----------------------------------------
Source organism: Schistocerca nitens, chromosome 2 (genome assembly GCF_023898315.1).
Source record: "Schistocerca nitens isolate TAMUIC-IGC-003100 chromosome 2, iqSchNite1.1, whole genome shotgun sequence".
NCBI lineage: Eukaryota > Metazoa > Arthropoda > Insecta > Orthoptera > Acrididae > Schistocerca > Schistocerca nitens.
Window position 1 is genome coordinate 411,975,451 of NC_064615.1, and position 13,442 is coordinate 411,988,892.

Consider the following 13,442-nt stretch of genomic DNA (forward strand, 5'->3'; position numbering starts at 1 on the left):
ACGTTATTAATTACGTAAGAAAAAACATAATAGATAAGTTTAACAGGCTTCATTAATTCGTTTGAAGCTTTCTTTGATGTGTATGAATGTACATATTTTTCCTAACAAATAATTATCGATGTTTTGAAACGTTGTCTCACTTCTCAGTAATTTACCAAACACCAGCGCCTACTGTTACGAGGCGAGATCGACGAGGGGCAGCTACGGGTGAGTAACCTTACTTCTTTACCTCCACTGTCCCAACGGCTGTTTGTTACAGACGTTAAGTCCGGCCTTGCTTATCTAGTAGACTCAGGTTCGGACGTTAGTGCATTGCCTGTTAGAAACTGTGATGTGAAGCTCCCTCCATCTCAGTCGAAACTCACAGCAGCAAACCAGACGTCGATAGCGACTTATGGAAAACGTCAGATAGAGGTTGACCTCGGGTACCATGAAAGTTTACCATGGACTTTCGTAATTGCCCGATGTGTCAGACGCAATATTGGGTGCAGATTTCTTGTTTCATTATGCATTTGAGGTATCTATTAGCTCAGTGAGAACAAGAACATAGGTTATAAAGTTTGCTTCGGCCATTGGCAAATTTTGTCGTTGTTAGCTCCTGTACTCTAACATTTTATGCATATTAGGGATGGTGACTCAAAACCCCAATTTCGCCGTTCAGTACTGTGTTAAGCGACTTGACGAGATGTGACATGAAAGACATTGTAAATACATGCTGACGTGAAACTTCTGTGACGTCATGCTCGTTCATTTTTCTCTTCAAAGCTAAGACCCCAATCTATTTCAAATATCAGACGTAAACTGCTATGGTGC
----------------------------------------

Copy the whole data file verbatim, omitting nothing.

Source organism: Schistocerca nitens, chromosome 2 (genome assembly GCF_023898315.1).
Source record: "Schistocerca nitens isolate TAMUIC-IGC-003100 chromosome 2, iqSchNite1.1, whole genome shotgun sequence".
NCBI lineage: Eukaryota > Metazoa > Arthropoda > Insecta > Orthoptera > Acrididae > Schistocerca > Schistocerca nitens.
Window position 1 is genome coordinate 411,975,451 of NC_064615.1, and position 13,442 is coordinate 411,988,892.

Consider the following 13,442-nt stretch of genomic DNA (forward strand, 5'->3'; position numbering starts at 1 on the left):
ACGTTATTAATTACGTAAGAAAAAACATAATAGATAAGTTTAACAGGCTTCATTAATTCGTTTGAAGCTTTCTTTGATGTGTATGAATGTACATATTTTTCCTAACAAATAATTATCGATGTTTTGAAACGTTGTCTCACTTCTCAGTAATTTACCAAACACCAGCGCCTACTGTTACGAGGCGAGATCGACGAGGGGCAGCTACGGGTGAGTAACCTTACTTCTTTACCTCCACTGTCCCAACGGCTGTTTGTTACAGACGTTAAGTCCGGCCTTGCTTATCTAGTAGACTCAGGTTCGGACGTTAGTGCATTGCCTGTTAGAAACTGTGATGTGAAGCTCCCTCCATCTCAGTCGAAACTCACAGCAGCAAACCAGACGTCGATAGCGACTTATGGAAAACGTCAGATAGAGGTTGACCTCGGGTACCATGAAAGTTTACCATGGACTTTCGTAATTGCCCGATGTGTCAGACGCAATATTGGGTGCAGATTTCTTGTTTCATTATGCATTTGAGGTATCTATTAGCTCAGTGAGAACAAGAACATAGGTTATAAAGTTTGCTTCGGCCATTGGCAAATTTTGTCGTTGTTAGCTCCTGTACTCTAACATTTTATGCATATTAGGGATGGTGACTCAAAACCCCAATTTCGCCGTTCAGTACTGTGTTAAGCGACTTGACGAGATGTGACATGAAAGACATTGTAAATACATGCTGACGTGAAACTTCTGTGACGTCATGCTCGTTCATTTTTCTCTTCAAAGCTAAGACCCCAATCTATTTCAAATATCAGACGTAAACTGCTATGGTGC